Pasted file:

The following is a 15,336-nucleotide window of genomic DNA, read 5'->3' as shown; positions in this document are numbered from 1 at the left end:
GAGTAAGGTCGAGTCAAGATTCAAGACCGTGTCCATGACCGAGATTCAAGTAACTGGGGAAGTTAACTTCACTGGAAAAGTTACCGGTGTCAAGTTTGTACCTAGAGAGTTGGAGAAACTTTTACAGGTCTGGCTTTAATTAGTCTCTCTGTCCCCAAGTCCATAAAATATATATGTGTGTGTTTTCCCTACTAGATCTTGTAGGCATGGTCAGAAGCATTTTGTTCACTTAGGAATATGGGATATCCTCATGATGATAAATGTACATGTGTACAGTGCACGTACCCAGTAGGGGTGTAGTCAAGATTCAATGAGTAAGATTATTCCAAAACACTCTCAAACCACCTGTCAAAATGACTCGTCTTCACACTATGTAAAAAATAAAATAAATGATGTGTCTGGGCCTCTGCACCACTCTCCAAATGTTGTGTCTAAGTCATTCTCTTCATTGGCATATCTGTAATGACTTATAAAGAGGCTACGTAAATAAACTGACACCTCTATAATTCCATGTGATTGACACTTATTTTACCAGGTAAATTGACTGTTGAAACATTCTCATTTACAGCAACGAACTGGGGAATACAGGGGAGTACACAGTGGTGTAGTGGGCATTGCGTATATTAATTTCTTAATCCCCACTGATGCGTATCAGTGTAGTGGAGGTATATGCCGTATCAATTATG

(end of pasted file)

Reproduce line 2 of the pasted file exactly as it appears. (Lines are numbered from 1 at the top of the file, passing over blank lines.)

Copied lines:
GAGTAAGGTCGAGTCAAGATTCAAGACCGTGTCCATGACCGAGATTCAAGTAACTGGGGAAGTTAACTTCACTGGAAAAGTTACCGGTGTCAAGTTTGTACCTAGAGAGTTGGAGAAACTTTTACAGGTCTGGCTTTAATTAGTCTCTCTGTCCCCAAGTCCATAAAATATATATGTGTGTGTTTTCCCTACTAGATCTTGTAGGCATGGTCAGAAGCATTTTGTTCACTTAGGAATATGGGATATCCTCATGATGATAAATGTACATGTGTACAGTGCACGTACCCAGTAGGGGTGTAGTCAAGATTCAATGAGTAAGATTATTCCAAAACACTCTCAAACCACCTGTCAAAATGACTCGTCTTCACACTATGTAAAAAATAAAATAAATGATGTGTCTGGGCCTCTGCACCACTCTCCAAATGTTGTGTCTAAGTCATTCTCTTCATTGGCATATCTGTAATGACTTATAAAGAGGCTACGTAAATAAACTGACACCTCTATAATTCCATGTGATTGACACTTATTTTACCAGGTAAATTGACTGTTGAAACATTCTCATTTACAGCAACGAACTGGGGAATACAGGGGAGTACACAGTGGTGTAGTGGGCATTGCGTATATTAATTTCTTAATCCCCACTGATGCGTATCAGTGTAGTGGAGGTATATGCCGTATCAATTATG